I've read countless stories about being strong and taking control of your life, standing up for what you believe in and basically, not giving a shit what people think and I have to say it was refreshing to see a protagonist do this, whilst also struggling to speak up. He's a geek. He's emotional. Most importantly, he has a good heart but he's got the weight of dozens of expectations placed upon him by various people in his life. Because he puts other people first, he typically follows through with whatever his friends and family want him to do without ever really considering himself. He's selfless but to the point of losing his identity. It was just lovely to follow his journey and see a timid boy, grow into this strong, still-nervous but resoundingly moral character without it being too unrealistic a transformation. I actually briefly met Muhammad Khan last year for a couple of minutes at YALC and I definitely see a lot of his personality in the character which I think adds an even more heartwarming and personal touch to the novel.
The supporting characters were all exceptionally thought out. Yes, there were a lot of stereotypes floating around but in a way it reminded me a little of The Breakfast Club in the sense that the stereotypes were there for a purpose. Everyone WAS placed into a box but certain characters prevailed and showed more depth than was originally there. In reality, some people are exactly as they appear. Imran was a horrific human being. He had a lot of issues growing up, but they turned him into what he is now and that's that. For some people, there is no redemption arc and I liked that it mirrored reality in that respect.
Besides Ilyas, Kelly was a great, empowering character. I liked that their relationship was purely platonic as well as the fact that she was a rich white chubby girl with crazy hair. At times, she was also a sheep. And once again, the reality for a lot of people, including myself, is that even if we consider ourselves a feminist, sometimes peer pressure knocks us down and we have to get back up again. I saw a lot of myself in Kelly, and paired with Ilyas, they were unstoppable. Their developing friendship was fantastic to read about.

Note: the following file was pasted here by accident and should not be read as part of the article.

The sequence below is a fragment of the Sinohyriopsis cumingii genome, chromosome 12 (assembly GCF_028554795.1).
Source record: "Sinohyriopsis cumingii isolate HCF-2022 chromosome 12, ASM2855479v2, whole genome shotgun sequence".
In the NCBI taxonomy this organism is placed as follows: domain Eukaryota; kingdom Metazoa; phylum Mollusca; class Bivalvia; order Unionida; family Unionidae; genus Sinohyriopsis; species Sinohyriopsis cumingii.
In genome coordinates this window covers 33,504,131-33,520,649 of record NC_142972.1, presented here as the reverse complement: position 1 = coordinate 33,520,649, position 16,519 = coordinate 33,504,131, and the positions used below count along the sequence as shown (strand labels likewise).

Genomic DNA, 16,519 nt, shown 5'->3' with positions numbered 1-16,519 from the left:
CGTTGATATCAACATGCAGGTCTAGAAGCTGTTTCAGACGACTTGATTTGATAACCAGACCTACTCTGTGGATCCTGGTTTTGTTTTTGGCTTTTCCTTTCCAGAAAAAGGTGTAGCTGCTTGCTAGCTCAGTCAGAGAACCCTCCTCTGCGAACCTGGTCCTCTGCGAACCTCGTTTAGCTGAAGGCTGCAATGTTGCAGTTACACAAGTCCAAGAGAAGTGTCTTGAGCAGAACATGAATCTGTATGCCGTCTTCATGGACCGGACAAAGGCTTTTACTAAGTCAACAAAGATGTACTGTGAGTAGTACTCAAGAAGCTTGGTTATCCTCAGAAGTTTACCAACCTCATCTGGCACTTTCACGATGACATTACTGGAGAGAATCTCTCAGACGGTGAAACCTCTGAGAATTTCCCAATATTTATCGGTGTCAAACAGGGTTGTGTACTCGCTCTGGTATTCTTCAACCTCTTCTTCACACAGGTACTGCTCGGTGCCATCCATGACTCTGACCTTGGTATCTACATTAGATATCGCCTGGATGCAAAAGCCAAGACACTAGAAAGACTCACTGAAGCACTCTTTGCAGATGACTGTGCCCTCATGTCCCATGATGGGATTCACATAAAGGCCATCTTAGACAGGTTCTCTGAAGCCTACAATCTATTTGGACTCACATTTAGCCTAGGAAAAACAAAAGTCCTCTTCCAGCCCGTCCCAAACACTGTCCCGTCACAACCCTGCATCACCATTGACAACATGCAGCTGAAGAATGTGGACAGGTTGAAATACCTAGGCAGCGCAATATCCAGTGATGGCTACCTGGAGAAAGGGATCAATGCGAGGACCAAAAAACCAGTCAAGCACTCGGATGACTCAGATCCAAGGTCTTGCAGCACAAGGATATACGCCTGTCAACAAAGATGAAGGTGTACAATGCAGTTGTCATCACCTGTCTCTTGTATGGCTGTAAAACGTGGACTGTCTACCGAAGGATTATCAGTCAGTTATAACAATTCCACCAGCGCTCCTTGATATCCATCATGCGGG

Ms Mughal was kick-ass and once again, I love how Muhammad's career as a maths teacher shines through. His school settings are always realistic and definitely where he excels. From the way he wrote Ilyas' mother and from the dedications at the back of the book, I'd imagine he took a lot of inspiration from his own maternal relationship there too which is a lovely addition.
The dialogue was very heavy on British slang which for some people might get a bit grating, but I grew up all over the place and I heard a lot of it as teen, so it didn't bother me in the slightest. In fact, I definitely think it added a lot to the grittiness. There were also a lot of cultural references weaved in, but it never felt overdone. And being a massive geek, I appreciated all of them.
I can't fault this book. You may read it and disagree. But every so often, a reader will find THAT story that connects with them in such a deep way, that all minor flaws potentially hidden beneath the surface completely evaporate until there's nothing but love for the pages beneath their fingers. For me, that's this book.
What other books might centre on as main themes, this book sidelines, making them the very fabric that the story is woven from: growing up, racism, sexism, family, friendship, gang violence, mysogyny, masculinity, homophobia, culture, religion, love, sex, and so on. In fact, the main thrust here is one of ownership.
Some might dismiss stories such as this as encouraging sentimental slush about finding yourself and then being true to self. But 'Kick The Moon' is about more than that: it allows that sometimes the self you find isn't always that great. A pre-teenage Ilyas, the story's unlikely hero (but only unlikely because we're conditioned to think that way), joins a gang as a way of being protected from bullies, only he finds himself in the hands of another bully. This version of Ilyas' self is not the self he should be true to, although he has believed it for some time. No, there is more to Ilyas, but breaking out of the grip he's in proves difficult.
In this book so many of the characters are owned: Ilyas' dad by a warped view of what it is to be a man, his sister by social media followers and society's views of beauty standards, the supporting cast by a desire to be popular, scary, noticed, loved, clever... Ilyas' mum stands out as one who understands more of what it is to be free from the judgement of others and the constant seeking of approval but even Kelly, the seemingly strong, proud feminist, temporarily betrays the values she seemed to hold so confidently. A rich tapestry of characters makes the story hugely multi-dimensional, making for a very believable read.
'Kick the Moon' is not about becoming perfect - it deals in overcoming and mastering personal flaws - but it is about taking ownership of one's life. Yet it is anti-individualism: yes, we might take ownership of our lives but that needs to include having the right people around us. And to make that happen we need realtionships; we need the right people around is. Ilyas finds his tribe, but not in a tribalistic sense - he finds those who are positive, supportive and who have the same verve for life that deep down he has always had.